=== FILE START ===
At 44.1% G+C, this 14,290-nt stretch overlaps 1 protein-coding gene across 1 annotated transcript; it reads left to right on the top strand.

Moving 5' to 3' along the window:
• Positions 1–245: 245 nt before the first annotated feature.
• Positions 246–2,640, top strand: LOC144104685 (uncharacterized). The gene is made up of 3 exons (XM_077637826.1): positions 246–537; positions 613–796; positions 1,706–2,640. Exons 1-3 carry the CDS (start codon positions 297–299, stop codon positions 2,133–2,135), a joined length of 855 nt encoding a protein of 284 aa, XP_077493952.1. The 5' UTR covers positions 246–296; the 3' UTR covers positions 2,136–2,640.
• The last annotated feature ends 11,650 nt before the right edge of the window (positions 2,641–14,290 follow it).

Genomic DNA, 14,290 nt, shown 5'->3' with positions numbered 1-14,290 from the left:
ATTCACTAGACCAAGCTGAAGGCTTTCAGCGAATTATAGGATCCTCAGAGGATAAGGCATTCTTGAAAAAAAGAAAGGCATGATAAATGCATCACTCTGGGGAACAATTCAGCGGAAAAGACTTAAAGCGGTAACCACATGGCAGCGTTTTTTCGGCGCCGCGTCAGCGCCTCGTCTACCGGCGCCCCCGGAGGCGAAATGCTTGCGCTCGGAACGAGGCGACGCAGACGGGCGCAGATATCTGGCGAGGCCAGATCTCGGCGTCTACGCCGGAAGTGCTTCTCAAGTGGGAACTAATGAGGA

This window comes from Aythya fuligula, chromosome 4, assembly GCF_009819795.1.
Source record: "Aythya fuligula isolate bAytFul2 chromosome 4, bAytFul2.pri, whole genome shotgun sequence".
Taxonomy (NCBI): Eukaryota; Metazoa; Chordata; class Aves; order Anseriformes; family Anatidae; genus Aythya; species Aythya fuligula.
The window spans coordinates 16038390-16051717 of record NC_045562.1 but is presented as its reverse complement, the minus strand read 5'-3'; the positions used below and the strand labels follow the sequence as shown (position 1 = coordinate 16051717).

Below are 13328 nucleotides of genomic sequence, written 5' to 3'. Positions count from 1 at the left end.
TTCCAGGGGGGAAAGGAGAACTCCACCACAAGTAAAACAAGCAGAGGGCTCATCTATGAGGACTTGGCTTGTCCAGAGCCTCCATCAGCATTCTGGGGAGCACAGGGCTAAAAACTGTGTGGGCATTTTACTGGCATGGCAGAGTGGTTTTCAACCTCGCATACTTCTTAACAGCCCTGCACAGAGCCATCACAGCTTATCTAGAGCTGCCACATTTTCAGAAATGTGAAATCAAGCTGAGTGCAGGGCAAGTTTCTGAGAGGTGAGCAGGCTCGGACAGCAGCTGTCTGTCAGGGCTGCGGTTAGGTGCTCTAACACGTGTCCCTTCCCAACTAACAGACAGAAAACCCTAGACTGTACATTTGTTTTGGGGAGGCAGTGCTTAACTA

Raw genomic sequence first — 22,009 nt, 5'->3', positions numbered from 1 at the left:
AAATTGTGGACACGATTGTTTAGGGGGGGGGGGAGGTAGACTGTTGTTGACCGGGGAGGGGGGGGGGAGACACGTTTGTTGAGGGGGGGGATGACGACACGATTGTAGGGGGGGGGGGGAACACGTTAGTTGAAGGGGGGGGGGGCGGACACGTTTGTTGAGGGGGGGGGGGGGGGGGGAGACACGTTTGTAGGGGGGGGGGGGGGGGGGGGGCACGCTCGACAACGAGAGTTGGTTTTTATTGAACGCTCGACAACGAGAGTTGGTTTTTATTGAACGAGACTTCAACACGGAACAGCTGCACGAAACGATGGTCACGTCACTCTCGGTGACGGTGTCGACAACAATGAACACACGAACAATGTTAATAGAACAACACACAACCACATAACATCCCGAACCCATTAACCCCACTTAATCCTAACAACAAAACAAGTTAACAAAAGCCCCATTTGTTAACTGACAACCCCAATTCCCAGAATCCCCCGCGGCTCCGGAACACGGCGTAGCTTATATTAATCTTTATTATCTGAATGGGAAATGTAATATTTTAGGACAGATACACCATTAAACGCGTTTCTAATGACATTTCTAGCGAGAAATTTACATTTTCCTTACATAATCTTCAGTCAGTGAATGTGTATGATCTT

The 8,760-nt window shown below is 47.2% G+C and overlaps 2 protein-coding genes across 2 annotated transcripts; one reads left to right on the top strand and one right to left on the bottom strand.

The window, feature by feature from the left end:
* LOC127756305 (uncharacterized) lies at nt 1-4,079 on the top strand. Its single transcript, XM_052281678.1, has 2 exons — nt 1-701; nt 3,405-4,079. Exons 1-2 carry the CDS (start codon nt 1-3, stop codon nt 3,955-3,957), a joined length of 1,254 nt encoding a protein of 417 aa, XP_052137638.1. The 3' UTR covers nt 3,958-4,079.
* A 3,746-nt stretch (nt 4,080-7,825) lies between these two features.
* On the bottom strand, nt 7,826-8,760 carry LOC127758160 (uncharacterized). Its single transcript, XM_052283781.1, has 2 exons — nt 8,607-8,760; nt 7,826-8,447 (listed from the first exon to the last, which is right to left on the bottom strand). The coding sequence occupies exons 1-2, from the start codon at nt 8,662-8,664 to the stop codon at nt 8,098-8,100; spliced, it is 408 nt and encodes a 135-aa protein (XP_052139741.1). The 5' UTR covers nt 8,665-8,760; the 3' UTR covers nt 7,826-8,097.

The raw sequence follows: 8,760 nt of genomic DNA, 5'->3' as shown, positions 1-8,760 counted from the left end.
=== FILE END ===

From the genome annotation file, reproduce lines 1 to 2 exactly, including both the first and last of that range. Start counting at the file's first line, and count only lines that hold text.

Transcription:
At 44.1% G+C, this 14,290-nt stretch overlaps 1 protein-coding gene across 1 annotated transcript; it reads left to right on the top strand.

Moving 5' to 3' along the window: